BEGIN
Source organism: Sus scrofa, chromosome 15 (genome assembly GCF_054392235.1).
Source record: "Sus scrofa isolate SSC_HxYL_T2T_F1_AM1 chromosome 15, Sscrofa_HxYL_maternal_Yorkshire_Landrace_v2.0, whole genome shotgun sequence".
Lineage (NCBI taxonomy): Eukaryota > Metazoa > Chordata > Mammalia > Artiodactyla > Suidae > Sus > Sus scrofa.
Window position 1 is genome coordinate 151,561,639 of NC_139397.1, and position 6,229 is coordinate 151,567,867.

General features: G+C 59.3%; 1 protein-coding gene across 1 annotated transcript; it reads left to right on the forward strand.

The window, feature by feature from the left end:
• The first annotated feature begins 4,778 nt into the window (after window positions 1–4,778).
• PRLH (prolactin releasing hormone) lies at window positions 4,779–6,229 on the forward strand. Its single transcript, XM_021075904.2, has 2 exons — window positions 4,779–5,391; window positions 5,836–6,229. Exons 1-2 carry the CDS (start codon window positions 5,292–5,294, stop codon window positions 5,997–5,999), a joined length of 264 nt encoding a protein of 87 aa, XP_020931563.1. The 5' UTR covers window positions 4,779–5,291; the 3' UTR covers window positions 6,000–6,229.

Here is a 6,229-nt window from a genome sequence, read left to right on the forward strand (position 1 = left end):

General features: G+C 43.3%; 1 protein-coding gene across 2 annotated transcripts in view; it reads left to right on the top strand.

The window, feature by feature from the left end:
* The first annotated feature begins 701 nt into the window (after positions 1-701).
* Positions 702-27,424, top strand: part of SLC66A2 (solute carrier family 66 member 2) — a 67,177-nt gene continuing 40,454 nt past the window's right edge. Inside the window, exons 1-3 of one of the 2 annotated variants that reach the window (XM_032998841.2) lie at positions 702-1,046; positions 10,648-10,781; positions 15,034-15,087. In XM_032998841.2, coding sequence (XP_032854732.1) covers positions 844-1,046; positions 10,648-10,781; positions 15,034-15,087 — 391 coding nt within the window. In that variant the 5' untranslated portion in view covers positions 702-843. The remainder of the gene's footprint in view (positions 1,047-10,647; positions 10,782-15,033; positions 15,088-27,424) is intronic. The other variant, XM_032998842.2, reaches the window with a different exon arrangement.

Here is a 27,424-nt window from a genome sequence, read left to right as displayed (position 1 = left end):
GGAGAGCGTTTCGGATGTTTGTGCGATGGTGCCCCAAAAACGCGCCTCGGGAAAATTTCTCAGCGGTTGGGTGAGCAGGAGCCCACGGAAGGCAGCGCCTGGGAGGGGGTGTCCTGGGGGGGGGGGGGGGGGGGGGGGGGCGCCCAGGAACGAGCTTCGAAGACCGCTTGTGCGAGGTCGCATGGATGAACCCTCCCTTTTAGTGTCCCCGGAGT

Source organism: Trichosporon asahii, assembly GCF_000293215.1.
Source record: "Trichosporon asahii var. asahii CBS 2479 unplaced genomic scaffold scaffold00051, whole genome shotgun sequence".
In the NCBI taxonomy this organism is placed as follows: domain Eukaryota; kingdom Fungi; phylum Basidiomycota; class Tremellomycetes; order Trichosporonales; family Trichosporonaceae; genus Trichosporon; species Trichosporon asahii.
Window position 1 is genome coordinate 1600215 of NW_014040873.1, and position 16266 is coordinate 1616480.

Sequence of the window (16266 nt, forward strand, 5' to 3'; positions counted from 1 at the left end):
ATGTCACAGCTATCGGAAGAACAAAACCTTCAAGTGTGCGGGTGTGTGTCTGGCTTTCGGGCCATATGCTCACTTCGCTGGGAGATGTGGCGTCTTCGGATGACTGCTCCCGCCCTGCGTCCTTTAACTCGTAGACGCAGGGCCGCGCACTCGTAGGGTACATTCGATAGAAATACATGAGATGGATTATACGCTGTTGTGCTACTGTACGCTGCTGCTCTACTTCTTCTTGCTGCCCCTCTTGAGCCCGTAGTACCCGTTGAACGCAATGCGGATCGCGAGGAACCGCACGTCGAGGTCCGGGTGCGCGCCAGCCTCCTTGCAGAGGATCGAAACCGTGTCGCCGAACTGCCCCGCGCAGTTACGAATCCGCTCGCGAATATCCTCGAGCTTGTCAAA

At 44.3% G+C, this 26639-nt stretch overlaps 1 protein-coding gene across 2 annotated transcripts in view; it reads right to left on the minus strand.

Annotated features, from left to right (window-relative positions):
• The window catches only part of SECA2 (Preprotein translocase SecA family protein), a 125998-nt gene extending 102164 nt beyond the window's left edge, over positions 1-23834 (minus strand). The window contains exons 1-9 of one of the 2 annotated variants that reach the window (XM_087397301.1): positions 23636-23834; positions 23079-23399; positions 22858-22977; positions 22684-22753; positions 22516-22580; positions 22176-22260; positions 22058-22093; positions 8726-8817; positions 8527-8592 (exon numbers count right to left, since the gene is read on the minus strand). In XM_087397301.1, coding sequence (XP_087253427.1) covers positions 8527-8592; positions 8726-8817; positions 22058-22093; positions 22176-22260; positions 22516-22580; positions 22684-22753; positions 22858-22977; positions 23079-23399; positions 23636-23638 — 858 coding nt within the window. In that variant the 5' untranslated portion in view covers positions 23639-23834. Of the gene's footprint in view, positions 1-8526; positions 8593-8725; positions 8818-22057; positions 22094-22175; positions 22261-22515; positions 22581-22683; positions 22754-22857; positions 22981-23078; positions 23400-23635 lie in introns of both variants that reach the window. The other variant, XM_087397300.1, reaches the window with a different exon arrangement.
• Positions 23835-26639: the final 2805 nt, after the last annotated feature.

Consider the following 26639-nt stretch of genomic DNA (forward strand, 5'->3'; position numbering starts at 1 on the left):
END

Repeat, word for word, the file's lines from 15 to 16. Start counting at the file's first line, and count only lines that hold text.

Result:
GGAGAGCGTTTCGGATGTTTGTGCGATGGTGCCCCAAAAACGCGCCTCGGGAAAATTTCTCAGCGGTTGGGTGAGCAGGAGCCCACGGAAGGCAGCGCCTGGGAGGGGGTGTCCTGGGGGGGGGGGGGGGGGGGGGGGGGCGCCCAGGAACGAGCTTCGAAGACCGCTTGTGCGAGGTCGCATGGATGAACCCTCCCTTTTAGTGTCCCCGGAGT

Source organism: Trichosporon asahii, assembly GCF_000293215.1.